Tag Archives: cold counsel

Author Interview: Chris Sharp


Today I am interviewing Chris Sharp, author of the new fantasy novel, Cold Counsel.

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DJ: Hey Chris! Thanks for agreeing to do this interview!

For readers who aren’t familiar with you, could you tell us a little about yourself?

Chris Sharp: I don’t think there are too many readers who are familiar with me yet. I’m a middle-aged dreamer with a propensity for long-winded storytelling, a fierce resistance to adulthood, and an optimist’s belief in magic.

Grew up in Alexandria, VA making home movies and playing RPGs with my friends. Went to college, moved to Brooklyn, and worked in film and commercial production for 16 years—often with those same friends—while writing books at night.

Now I’m in MA, with a wife and kid; writing as much as I can and trying to get as many of these stories out of my craw in some form or another.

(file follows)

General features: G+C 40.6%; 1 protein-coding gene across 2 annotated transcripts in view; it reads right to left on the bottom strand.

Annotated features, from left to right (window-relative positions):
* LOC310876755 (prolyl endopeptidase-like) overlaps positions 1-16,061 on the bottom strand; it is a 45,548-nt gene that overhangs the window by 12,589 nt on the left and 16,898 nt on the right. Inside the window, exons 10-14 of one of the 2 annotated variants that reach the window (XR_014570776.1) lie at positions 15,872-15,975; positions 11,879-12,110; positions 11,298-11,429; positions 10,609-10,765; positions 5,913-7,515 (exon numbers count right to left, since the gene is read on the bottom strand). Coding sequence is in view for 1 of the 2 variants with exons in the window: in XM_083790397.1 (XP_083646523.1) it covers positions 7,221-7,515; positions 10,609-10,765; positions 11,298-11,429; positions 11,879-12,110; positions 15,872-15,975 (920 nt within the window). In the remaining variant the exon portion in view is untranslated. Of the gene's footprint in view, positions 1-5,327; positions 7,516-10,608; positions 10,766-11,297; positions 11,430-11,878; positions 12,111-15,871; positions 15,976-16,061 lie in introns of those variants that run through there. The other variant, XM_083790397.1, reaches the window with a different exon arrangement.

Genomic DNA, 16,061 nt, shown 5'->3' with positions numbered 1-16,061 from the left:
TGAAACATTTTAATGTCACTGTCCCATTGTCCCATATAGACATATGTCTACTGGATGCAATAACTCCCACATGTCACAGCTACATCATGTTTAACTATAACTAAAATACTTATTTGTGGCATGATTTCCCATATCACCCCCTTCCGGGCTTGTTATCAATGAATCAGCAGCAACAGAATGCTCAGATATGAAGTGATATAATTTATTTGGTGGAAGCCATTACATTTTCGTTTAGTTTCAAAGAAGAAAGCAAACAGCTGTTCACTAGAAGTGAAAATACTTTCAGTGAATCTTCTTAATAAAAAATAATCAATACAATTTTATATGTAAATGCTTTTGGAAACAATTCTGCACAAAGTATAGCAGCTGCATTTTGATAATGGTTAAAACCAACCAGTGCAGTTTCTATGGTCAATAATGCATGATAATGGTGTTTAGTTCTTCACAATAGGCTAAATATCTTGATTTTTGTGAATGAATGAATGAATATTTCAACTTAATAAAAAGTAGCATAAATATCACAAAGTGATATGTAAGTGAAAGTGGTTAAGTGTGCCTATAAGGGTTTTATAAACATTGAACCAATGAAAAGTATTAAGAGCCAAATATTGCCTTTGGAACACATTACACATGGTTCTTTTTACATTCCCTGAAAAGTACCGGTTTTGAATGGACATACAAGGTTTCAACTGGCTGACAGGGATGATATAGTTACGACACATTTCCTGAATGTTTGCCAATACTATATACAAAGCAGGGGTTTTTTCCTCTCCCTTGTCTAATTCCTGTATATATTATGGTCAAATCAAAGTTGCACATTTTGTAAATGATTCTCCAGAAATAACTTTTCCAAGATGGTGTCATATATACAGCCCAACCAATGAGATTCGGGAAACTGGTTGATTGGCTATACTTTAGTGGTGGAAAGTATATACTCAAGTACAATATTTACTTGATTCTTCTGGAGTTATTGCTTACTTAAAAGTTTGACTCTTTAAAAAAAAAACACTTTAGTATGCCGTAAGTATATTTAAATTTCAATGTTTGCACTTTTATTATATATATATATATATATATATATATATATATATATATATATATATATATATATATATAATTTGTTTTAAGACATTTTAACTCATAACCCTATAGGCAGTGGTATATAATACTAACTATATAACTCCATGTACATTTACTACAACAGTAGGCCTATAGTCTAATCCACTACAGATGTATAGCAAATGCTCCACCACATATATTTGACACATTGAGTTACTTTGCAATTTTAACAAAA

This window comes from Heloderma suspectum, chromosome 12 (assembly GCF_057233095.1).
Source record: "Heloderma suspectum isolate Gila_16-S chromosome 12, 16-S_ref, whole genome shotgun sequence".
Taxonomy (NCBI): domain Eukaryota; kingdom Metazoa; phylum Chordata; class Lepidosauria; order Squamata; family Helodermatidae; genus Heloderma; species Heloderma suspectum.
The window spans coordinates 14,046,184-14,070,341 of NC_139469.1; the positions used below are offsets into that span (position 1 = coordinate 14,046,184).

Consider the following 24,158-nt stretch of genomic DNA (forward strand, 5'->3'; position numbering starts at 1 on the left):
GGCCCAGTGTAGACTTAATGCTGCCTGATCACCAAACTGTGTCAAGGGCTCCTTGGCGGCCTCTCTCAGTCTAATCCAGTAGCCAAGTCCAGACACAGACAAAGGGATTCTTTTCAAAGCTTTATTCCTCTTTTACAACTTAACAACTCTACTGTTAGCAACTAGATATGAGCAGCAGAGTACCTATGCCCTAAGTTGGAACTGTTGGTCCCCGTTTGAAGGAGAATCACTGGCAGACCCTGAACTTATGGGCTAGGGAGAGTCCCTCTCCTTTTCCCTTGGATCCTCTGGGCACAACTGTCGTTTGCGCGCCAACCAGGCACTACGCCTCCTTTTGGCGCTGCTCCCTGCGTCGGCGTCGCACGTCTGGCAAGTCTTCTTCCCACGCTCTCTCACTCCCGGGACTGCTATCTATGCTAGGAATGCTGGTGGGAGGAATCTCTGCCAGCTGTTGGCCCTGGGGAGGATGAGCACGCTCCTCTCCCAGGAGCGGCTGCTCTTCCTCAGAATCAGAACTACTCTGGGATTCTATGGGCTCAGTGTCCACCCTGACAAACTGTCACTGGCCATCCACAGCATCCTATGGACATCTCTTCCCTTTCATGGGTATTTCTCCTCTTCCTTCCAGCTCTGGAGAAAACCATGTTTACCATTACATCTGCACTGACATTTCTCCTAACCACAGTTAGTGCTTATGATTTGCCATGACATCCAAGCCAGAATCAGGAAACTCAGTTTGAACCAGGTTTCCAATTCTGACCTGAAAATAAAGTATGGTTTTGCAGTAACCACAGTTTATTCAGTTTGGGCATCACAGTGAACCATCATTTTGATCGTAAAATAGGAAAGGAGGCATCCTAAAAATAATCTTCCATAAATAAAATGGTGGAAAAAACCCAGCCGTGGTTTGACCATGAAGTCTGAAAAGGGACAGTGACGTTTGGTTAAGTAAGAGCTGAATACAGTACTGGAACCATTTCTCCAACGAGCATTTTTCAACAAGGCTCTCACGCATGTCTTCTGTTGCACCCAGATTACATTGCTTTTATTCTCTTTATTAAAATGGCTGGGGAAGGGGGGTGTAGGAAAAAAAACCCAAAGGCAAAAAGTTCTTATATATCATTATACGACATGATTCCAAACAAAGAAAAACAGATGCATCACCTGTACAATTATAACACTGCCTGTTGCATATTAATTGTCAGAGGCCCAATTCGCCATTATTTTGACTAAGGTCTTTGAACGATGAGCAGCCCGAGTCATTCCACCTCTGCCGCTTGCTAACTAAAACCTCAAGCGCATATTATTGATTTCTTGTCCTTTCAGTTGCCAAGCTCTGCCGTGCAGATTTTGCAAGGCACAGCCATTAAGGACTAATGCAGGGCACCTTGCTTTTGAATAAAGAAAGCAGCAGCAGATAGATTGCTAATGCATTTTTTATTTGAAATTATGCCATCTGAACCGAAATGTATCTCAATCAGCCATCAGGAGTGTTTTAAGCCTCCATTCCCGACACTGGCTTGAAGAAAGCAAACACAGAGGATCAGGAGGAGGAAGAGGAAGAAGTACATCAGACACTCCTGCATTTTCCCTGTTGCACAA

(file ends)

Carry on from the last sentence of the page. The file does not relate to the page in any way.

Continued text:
The first book I wrote was a 270,000-word dark fantasy epic about schizophrenia, a mythological world next door, and Jungian Archetypes of dream. It lives in a dark box. My first published book was a contemporary fantasy YA crossover that has a sequel coming soon.

Right now I’m writing a screenplay. 

DJ: What is Cold Counsel about?


Chris: My editor, the brilliant Jen Gunnels, described it as “Conan the Barbarian as written by Tolkien while on a cocaine and petroleum bender,” which may give a keener insight into the tone than what you’ll get on the cover.

At heart, it’s a simple coming of age tale about a boy, his aunt, and his ax.

The boy is the last troll to survive the genocide of his race, his aunt is the masked reincarnation of an ancient goddess consumed by anger, and the ax is a possessed relic from the storied age of giants.

There are no humans or easy heroes to hold to, but I hope you’ll find yourself rooting for a loveable band of bloodthirsty killers, and wishing for more at the story’s close.

It’s fast, furious fun for the whole family, if the family isn’t afraid of harsh language, brutal violence, and reveling in the fodder of nightmares. Continue reading

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